Description of Maslow's Motivation Theory

Abraham Maslow is considered to be the father of Humanistic Psychology,also known as the "Third Force". Humanistic Psychology incorporatesaspects of both Behavioral Psychology and Psychoanalytic Psychology. Behaviorists believe that human behavior is controlled by external environmentalfactors. Psychoanalytic Psychology is based on the idea that human behavior iscontrolled by internal unconscious forces. Though he studied both Behavioraland Psychoanalytic Psychologies, Maslow rejected the idea that human behavior iscontrolled by only internal or external forces. Instead, Maslow's motivationthrory states that man's behavior is controlled by both internal and externalfactors. In addition he emphasizes that humans have the unique ability to makechoices and excercise free-will.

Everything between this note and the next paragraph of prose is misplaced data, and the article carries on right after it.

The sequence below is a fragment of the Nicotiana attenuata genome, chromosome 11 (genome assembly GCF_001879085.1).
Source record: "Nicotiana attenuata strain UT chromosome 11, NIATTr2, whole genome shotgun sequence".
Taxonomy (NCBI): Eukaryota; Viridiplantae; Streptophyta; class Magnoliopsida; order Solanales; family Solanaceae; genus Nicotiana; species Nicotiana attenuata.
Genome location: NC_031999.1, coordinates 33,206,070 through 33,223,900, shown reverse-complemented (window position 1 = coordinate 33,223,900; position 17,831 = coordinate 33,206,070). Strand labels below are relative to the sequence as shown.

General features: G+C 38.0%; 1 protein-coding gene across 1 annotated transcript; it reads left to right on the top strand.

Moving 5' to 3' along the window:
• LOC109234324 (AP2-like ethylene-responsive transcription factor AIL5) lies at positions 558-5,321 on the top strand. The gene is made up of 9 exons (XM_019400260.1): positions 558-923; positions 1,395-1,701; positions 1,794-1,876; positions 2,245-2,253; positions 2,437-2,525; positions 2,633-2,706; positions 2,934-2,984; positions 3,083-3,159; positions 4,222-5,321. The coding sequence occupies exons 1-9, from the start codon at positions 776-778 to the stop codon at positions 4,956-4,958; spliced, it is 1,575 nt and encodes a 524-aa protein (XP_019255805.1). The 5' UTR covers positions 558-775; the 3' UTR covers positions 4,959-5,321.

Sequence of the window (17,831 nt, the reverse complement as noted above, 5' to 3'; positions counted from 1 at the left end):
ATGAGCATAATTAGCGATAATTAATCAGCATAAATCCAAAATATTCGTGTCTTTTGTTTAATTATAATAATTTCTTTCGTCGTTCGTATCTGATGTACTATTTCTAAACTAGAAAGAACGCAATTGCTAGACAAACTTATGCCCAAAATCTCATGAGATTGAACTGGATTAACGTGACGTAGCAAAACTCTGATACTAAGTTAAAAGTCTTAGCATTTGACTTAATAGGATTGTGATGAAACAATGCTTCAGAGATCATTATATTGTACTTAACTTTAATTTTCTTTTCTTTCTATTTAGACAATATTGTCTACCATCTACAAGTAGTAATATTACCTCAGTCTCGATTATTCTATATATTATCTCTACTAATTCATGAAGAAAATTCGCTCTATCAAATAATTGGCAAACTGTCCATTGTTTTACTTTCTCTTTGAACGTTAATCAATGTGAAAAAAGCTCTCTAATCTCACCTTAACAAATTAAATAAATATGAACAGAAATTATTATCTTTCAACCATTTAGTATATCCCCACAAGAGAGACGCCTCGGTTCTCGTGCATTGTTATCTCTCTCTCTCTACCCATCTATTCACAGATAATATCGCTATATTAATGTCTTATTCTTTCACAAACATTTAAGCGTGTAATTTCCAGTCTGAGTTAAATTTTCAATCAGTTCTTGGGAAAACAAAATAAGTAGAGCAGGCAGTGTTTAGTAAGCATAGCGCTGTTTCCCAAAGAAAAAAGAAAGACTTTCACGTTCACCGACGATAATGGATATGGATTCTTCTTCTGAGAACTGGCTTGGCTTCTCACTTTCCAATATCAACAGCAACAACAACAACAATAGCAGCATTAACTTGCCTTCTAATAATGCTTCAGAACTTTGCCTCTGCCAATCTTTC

Maslow showed little interest in animal or laboratory studies of humanbehavior. He chose instead to collect data for his theories by studyingoutstanding individuals. His studies led him to believe that people havecertain needs which are unchanging and genetic in origin. These needs are thesame in all cultures and are both physiological and psychological. Maslowdescribed these needs as being hierarchal in nature, meaning that some needs aremore basic or more powerful than others and as these needs are satisfied, otherhigher needs emerge.

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